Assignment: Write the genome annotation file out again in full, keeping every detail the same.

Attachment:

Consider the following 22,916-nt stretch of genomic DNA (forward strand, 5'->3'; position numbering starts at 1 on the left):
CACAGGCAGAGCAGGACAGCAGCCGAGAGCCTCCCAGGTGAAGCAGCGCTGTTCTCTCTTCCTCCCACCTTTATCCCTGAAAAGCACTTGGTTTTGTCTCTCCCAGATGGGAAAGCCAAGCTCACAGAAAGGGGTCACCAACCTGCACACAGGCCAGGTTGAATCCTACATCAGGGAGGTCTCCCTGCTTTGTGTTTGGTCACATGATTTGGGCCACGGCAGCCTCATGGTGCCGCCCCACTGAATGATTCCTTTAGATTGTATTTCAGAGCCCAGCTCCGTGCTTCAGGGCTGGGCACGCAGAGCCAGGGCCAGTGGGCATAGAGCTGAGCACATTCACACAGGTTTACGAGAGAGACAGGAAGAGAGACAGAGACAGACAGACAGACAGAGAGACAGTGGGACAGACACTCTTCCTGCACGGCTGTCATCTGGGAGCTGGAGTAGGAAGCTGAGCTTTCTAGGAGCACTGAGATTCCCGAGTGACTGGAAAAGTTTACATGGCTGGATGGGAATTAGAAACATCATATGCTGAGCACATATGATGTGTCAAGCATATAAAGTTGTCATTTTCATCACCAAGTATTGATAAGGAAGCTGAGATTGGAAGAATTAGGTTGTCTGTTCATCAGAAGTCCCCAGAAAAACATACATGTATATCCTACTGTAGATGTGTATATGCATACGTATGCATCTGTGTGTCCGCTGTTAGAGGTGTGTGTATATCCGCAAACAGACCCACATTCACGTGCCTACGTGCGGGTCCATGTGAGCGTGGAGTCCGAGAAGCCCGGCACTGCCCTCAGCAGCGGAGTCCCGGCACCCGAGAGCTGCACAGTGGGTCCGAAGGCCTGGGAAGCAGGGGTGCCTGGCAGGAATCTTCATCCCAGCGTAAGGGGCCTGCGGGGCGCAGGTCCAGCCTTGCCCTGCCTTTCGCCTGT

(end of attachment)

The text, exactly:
Consider the following 22,916-nt stretch of genomic DNA (forward strand, 5'->3'; position numbering starts at 1 on the left):
CACAGGCAGAGCAGGACAGCAGCCGAGAGCCTCCCAGGTGAAGCAGCGCTGTTCTCTCTTCCTCCCACCTTTATCCCTGAAAAGCACTTGGTTTTGTCTCTCCCAGATGGGAAAGCCAAGCTCACAGAAAGGGGTCACCAACCTGCACACAGGCCAGGTTGAATCCTACATCAGGGAGGTCTCCCTGCTTTGTGTTTGGTCACATGATTTGGGCCACGGCAGCCTCATGGTGCCGCCCCACTGAATGATTCCTTTAGATTGTATTTCAGAGCCCAGCTCCGTGCTTCAGGGCTGGGCACGCAGAGCCAGGGCCAGTGGGCATAGAGCTGAGCACATTCACACAGGTTTACGAGAGAGACAGGAAGAGAGACAGAGACAGACAGACAGACAGAGAGACAGTGGGACAGACACTCTTCCTGCACGGCTGTCATCTGGGAGCTGGAGTAGGAAGCTGAGCTTTCTAGGAGCACTGAGATTCCCGAGTGACTGGAAAAGTTTACATGGCTGGATGGGAATTAGAAACATCATATGCTGAGCACATATGATGTGTCAAGCATATAAAGTTGTCATTTTCATCACCAAGTATTGATAAGGAAGCTGAGATTGGAAGAATTAGGTTGTCTGTTCATCAGAAGTCCCCAGAAAAACATACATGTATATCCTACTGTAGATGTGTATATGCATACGTATGCATCTGTGTGTCCGCTGTTAGAGGTGTGTGTATATCCGCAAACAGACCCACATTCACGTGCCTACGTGCGGGTCCATGTGAGCGTGGAGTCCGAGAAGCCCGGCACTGCCCTCAGCAGCGGAGTCCCGGCACCCGAGAGCTGCACAGTGGGTCCGAAGGCCTGGGAAGCAGGGGTGCCTGGCAGGAATCTTCATCCCAGCGTAAGGGGCCTGCGGGGCGCAGGTCCAGCCTTGCCCTGCCTTTCGCCTGT